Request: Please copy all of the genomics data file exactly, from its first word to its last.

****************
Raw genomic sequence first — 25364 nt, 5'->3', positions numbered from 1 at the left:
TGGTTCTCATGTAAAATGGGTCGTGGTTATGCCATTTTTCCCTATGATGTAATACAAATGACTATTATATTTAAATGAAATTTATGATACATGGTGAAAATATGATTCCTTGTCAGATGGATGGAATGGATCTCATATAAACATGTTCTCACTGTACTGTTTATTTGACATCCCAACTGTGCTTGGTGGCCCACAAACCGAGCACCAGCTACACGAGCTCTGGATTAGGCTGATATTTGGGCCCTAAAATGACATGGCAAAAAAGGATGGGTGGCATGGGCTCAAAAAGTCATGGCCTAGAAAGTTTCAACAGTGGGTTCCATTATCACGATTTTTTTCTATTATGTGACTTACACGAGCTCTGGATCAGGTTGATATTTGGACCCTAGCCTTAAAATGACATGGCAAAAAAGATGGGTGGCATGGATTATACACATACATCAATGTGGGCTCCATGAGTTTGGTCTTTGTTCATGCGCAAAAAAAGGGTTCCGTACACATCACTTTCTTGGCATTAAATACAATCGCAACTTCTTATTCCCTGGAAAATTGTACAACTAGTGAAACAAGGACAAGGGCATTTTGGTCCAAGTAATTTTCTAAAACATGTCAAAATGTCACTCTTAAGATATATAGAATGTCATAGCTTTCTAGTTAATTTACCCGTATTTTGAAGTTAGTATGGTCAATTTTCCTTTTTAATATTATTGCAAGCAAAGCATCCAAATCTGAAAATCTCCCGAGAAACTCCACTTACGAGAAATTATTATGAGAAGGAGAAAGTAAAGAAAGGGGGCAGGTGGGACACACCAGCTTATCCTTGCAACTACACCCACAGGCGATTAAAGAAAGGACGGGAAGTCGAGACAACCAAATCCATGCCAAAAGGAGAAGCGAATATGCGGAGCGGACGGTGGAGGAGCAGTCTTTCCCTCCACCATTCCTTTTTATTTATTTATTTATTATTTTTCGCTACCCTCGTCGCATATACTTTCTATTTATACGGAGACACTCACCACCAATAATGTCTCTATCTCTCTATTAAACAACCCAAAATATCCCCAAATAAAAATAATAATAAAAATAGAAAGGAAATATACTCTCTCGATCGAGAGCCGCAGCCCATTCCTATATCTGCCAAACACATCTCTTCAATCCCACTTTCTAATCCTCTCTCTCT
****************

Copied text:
Raw genomic sequence first — 25364 nt, 5'->3', positions numbered from 1 at the left:
TGGTTCTCATGTAAAATGGGTCGTGGTTATGCCATTTTTCCCTATGATGTAATACAAATGACTATTATATTTAAATGAAATTTATGATACATGGTGAAAATATGATTCCTTGTCAGATGGATGGAATGGATCTCATATAAACATGTTCTCACTGTACTGTTTATTTGACATCCCAACTGTGCTTGGTGGCCCACAAACCGAGCACCAGCTACACGAGCTCTGGATTAGGCTGATATTTGGGCCCTAAAATGACATGGCAAAAAAGGATGGGTGGCATGGGCTCAAAAAGTCATGGCCTAGAAAGTTTCAACAGTGGGTTCCATTATCACGATTTTTTTCTATTATGTGACTTACACGAGCTCTGGATCAGGTTGATATTTGGACCCTAGCCTTAAAATGACATGGCAAAAAAGATGGGTGGCATGGATTATACACATACATCAATGTGGGCTCCATGAGTTTGGTCTTTGTTCATGCGCAAAAAAAGGGTTCCGTACACATCACTTTCTTGGCATTAAATACAATCGCAACTTCTTATTCCCTGGAAAATTGTACAACTAGTGAAACAAGGACAAGGGCATTTTGGTCCAAGTAATTTTCTAAAACATGTCAAAATGTCACTCTTAAGATATATAGAATGTCATAGCTTTCTAGTTAATTTACCCGTATTTTGAAGTTAGTATGGTCAATTTTCCTTTTTAATATTATTGCAAGCAAAGCATCCAAATCTGAAAATCTCCCGAGAAACTCCACTTACGAGAAATTATTATGAGAAGGAGAAAGTAAAGAAAGGGGGCAGGTGGGACACACCAGCTTATCCTTGCAACTACACCCACAGGCGATTAAAGAAAGGACGGGAAGTCGAGACAACCAAATCCATGCCAAAAGGAGAAGCGAATATGCGGAGCGGACGGTGGAGGAGCAGTCTTTCCCTCCACCATTCCTTTTTATTTATTTATTTATTATTTTTCGCTACCCTCGTCGCATATACTTTCTATTTATACGGAGACACTCACCACCAATAATGTCTCTATCTCTCTATTAAACAACCCAAAATATCCCCAAATAAAAATAATAATAAAAATAGAAAGGAAATATACTCTCTCGATCGAGAGCCGCAGCCCATTCCTATATCTGCCAAACACATCTCTTCAATCCCACTTTCTAATCCTCTCTCTCT